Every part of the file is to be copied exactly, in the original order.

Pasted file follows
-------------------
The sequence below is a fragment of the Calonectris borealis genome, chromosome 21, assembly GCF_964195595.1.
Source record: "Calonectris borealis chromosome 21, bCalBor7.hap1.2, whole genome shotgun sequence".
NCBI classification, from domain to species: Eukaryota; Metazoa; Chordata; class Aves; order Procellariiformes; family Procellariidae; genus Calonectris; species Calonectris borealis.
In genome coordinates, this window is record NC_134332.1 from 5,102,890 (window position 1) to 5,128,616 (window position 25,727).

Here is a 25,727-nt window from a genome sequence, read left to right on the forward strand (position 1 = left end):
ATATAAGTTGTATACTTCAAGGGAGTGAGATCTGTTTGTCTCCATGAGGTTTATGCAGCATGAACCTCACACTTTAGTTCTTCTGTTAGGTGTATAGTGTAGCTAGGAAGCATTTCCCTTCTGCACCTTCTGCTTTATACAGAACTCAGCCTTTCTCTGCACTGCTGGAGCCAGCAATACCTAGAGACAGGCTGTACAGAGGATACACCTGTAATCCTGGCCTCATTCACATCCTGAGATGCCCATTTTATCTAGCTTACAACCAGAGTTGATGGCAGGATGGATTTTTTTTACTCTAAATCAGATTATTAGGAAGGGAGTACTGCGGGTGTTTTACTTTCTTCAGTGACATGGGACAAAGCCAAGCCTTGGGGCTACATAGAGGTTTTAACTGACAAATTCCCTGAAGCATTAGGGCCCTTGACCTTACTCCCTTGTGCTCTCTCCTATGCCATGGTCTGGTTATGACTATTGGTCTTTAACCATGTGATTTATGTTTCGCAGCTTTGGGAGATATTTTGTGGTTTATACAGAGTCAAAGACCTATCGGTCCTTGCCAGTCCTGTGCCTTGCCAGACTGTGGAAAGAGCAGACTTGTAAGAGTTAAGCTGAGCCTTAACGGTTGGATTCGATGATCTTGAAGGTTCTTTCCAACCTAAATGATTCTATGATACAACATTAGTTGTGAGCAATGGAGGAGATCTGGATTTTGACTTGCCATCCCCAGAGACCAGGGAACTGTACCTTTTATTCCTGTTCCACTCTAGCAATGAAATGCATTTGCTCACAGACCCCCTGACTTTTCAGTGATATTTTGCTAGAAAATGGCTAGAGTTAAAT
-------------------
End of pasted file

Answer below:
The sequence below is a fragment of the Calonectris borealis genome, chromosome 21, assembly GCF_964195595.1.
Source record: "Calonectris borealis chromosome 21, bCalBor7.hap1.2, whole genome shotgun sequence".
NCBI classification, from domain to species: Eukaryota; Metazoa; Chordata; class Aves; order Procellariiformes; family Procellariidae; genus Calonectris; species Calonectris borealis.
In genome coordinates, this window is record NC_134332.1 from 5,102,890 (window position 1) to 5,128,616 (window position 25,727).

Here is a 25,727-nt window from a genome sequence, read left to right on the forward strand (position 1 = left end):
ATATAAGTTGTATACTTCAAGGGAGTGAGATCTGTTTGTCTCCATGAGGTTTATGCAGCATGAACCTCACACTTTAGTTCTTCTGTTAGGTGTATAGTGTAGCTAGGAAGCATTTCCCTTCTGCACCTTCTGCTTTATACAGAACTCAGCCTTTCTCTGCACTGCTGGAGCCAGCAATACCTAGAGACAGGCTGTACAGAGGATACACCTGTAATCCTGGCCTCATTCACATCCTGAGATGCCCATTTTATCTAGCTTACAACCAGAGTTGATGGCAGGATGGATTTTTTTTACTCTAAATCAGATTATTAGGAAGGGAGTACTGCGGGTGTTTTACTTTCTTCAGTGACATGGGACAAAGCCAAGCCTTGGGGCTACATAGAGGTTTTAACTGACAAATTCCCTGAAGCATTAGGGCCCTTGACCTTACTCCCTTGTGCTCTCTCCTATGCCATGGTCTGGTTATGACTATTGGTCTTTAACCATGTGATTTATGTTTCGCAGCTTTGGGAGATATTTTGTGGTTTATACAGAGTCAAAGACCTATCGGTCCTTGCCAGTCCTGTGCCTTGCCAGACTGTGGAAAGAGCAGACTTGTAAGAGTTAAGCTGAGCCTTAACGGTTGGATTCGATGATCTTGAAGGTTCTTTCCAACCTAAATGATTCTATGATACAACATTAGTTGTGAGCAATGGAGGAGATCTGGATTTTGACTTGCCATCCCCAGAGACCAGGGAACTGTACCTTTTATTCCTGTTCCACTCTAGCAATGAAATGCATTTGCTCACAGACCCCCTGACTTTTCAGTGATATTTTGCTAGAAAATGGCTAGAGTTAAAT